December 27, 2012

How One Dallas Woman Came To Love Gen Y

by Samantha Shaddock

Via American Shad.

HipsterOne recent August, I accepted a job as the homepage editor for a large business-news website. The pay was only OK, but I jumped at the chance to write headlines and help direct the coverage for such a well-known publication. This company was clearly investing in its online operation and was forward-thinking in terms of social media and business models. It made all sorts of sense to sign on.

About two months later, a rival publication offered me a job for $10,000 more a year. I turned it down. Why? Because of the young people with whom I worked.

It really only took about a week on the job before I was smitten with my crew. The junior reporters and Web production team members, all of them 30 or younger, were good-natured, hard-working and full of fresh ideas. They weren’t jaded yet, and I loved them for that. The outfit that offered me this other job and higher salary was even better-known, but it was tired, older in all respects. I wasn’t the production crew’s boss yet at that point, but I knew that I wanted to — needed to, maybe — work with them. Turning down that other job offer wasn’t hard at all.

I’m so glad I stayed. This was about the same time as Occupy Wall Street became a thing, and boy, did that movement sour me on what I’d heard were “millennial” gripes: too-high student loans, not enough jobs that match their majors, an unfulfilled promise of employment after graduation. I openly scoffed at their complaints. I worked throughout college and didn’t get my official diploma until a few months after graduation — until I could pay off my debt. I wasn’t “guaranteed” a job after I’d gotten that degree. I lucked into a cheap-as-dirt, short-lived internship. After that I worked two part-time jobs — one as a low-level copy editor at the paper and another as a research assistant at a hospital. “Guaranteed” employment? Please. I counted my blessings every night that I was able to cobble together enough money for rent.

I had this idea — which I now firmly believe is false — that the young folks of the #OWS movement were entitled brats. However, my crew in New York were not that. They started working at the crack of dawn; they answered emails at all hours of the day and night; they took on new tasks outside of what they were hired to do, and did so with a smile. And, they had fresh, innovative ideas that made our newsroom better.

Eventually I became the manager of these bright young people, but even before that they taught me so much: how to use social media without seeming too much like an old fart; how their generation communicated in the workplace (gifs, in case you were wondering); what they wanted as employees (feedback and a voice of their own); that humor almost always makes things better.

When I left for Texas, I promised my young charges, tearfully, that I’d signed on with them for life — that I’d be there for them as a mentor, confidant and friend for as long as I live. I take that responsibility seriously, and I’ll tell you: If I ever were in the position to hire a dream team, they’d be on it. I miss them every single day, and I swear I never want to work where young voices aren’t respected and valued.

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December 18, 2010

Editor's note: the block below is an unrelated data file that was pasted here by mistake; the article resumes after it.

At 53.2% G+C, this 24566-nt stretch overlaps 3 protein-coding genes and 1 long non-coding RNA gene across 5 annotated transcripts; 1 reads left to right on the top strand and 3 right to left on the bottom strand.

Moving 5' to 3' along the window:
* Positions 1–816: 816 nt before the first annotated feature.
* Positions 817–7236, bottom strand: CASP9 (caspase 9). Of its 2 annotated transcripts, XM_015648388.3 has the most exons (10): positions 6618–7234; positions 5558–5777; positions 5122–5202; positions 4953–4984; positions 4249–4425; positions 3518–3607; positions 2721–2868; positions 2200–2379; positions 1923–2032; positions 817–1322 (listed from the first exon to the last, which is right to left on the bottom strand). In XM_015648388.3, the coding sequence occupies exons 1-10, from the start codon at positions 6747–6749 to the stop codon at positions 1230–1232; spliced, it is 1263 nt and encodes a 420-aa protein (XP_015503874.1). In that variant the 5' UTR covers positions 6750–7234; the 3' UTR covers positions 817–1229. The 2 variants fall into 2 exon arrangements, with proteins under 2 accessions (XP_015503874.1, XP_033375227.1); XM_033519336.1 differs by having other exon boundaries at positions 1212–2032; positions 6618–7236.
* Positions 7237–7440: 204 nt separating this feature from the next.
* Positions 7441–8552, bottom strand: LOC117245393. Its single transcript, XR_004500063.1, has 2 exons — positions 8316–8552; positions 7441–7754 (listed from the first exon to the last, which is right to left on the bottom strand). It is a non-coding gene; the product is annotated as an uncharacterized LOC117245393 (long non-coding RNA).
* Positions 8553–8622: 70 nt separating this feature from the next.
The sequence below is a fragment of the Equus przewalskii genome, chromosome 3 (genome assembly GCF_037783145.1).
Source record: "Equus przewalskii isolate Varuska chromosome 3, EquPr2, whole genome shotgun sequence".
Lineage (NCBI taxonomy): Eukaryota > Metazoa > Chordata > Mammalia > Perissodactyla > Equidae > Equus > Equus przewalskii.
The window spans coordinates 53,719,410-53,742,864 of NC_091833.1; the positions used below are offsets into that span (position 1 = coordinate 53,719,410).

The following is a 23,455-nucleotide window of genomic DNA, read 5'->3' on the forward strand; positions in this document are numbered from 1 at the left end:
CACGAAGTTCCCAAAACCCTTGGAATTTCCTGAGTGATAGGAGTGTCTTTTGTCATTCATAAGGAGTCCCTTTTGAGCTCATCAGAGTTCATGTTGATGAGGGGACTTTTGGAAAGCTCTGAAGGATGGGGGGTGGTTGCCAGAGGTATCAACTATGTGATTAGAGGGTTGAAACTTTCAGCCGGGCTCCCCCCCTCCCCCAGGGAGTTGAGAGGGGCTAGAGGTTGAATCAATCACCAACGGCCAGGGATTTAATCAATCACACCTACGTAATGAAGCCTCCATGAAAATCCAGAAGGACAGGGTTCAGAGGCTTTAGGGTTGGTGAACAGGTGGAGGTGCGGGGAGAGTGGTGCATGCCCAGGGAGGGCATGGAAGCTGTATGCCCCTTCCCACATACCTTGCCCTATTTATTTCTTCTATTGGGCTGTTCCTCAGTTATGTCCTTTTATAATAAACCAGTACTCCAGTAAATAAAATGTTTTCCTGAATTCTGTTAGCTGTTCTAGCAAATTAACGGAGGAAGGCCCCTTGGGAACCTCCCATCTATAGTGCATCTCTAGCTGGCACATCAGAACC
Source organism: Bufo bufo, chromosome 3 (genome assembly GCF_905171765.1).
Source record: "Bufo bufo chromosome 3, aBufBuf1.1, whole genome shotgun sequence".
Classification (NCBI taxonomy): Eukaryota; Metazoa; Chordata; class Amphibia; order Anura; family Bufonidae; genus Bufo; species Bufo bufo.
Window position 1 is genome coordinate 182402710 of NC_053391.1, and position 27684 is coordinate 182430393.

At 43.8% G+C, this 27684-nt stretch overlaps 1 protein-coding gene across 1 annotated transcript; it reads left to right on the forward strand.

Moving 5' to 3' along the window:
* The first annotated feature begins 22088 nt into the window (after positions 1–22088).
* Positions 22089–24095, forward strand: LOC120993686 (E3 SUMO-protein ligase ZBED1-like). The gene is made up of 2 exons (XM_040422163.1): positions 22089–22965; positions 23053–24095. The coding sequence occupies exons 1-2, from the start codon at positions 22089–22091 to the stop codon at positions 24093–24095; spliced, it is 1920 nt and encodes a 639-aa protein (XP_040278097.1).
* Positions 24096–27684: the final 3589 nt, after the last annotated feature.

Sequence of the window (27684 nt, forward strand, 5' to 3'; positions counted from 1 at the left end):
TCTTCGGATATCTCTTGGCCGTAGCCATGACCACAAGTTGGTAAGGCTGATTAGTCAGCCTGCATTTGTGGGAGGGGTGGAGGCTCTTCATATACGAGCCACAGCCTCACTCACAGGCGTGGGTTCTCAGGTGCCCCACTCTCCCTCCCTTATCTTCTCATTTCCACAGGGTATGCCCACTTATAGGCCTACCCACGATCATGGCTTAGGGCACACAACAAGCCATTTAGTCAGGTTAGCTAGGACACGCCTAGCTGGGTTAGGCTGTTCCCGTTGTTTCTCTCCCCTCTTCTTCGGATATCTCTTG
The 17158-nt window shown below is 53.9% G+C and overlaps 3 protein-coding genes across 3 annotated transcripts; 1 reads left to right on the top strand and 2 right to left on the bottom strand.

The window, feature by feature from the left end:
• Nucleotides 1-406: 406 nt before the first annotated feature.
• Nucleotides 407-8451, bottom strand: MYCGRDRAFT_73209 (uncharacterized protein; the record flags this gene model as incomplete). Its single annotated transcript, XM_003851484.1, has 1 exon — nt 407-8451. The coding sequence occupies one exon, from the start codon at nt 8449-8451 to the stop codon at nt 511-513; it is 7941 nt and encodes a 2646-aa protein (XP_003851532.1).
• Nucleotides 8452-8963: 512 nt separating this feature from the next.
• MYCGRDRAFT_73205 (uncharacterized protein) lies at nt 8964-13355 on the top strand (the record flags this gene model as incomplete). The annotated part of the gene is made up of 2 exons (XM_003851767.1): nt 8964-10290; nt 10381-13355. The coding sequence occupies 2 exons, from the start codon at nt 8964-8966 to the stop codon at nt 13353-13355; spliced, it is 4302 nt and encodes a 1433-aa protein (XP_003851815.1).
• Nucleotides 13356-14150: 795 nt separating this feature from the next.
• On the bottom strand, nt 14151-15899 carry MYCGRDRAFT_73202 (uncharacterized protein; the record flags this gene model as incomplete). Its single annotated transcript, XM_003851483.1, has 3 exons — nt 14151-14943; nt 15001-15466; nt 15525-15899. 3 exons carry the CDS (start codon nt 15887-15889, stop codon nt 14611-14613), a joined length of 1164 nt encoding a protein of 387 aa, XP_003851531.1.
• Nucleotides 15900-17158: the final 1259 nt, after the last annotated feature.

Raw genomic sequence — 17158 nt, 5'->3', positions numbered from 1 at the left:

Last-Minute Gift Idea for Lake Lovers

by Samantha Shaddock

Yesterday I received an email from the folks at White Rock Paddle Co., a relatively new outfit that rents kayaks on White Rock Lake. It seems they now sell gift certificates in a range of prices.

My husband and I discovered White Rock Paddle Co. this summer whilst riding our bikes. Having only kayaked once together in the Hudson Valley, we were eager to sign up. Our first trip out, we rented sit-on-top kayaks, which we were told are more stable than sit-in models and therefore best for novices. Though the boats were a tad hard to maneuver, we had a blast, and the next weekend we came back for more.

Two sessions was all it took for us to become hooked, and we soon determined that we not only wanted our own kayaks, we had to have them. Right then. After a somewhat perilous hour spent lashing the suckers down to my Jeep (since replaced with a lower-profile compact SUV), our boats journeyed from Dick’s Sporting Goods to their new home in Lakewood, where they have given us much joy — and exercise.

At any rate, if you’re struggling to find a Christmas present for someone you love, or even just like, consider buying one of these packages, and make sure to get one for yourself.

December 17, 2010

POLL: How Many Bottles Are on Your Shower Ledge?

by Samantha Shaddock

Owing to a growing preoccupation with the concept of living lightly in Dallas, I’ve recently become more aware of the number of plastic bottles and tubes that have accumulated in my home. Today, I counted no fewer than eight bottles of shampoo, conditioner and soap on my shower ledge. This seems excessive to me, but I wonder if it’s not out of the ordinary. Ergo, I’m asking you to conduct a similar audit of your bathroom.

December 16, 2010

Top Dallas Wine Bars: 3 Lakewood Winners

by Samantha Shaddock

In a rather shocking turn of events, I have transitioned from being a beer person to being a wine person. I’m not sure how this happened, but I suspect it has something to do with moving to New York and meeting my husband. Yes, let’s blame him.

Anyway, I recently had the great pleasure of visiting three wine bars in Lakewood — not in the same evening, I assure you. Here’s my take.

Do you have a favorite wine bar? Let’s hear about it.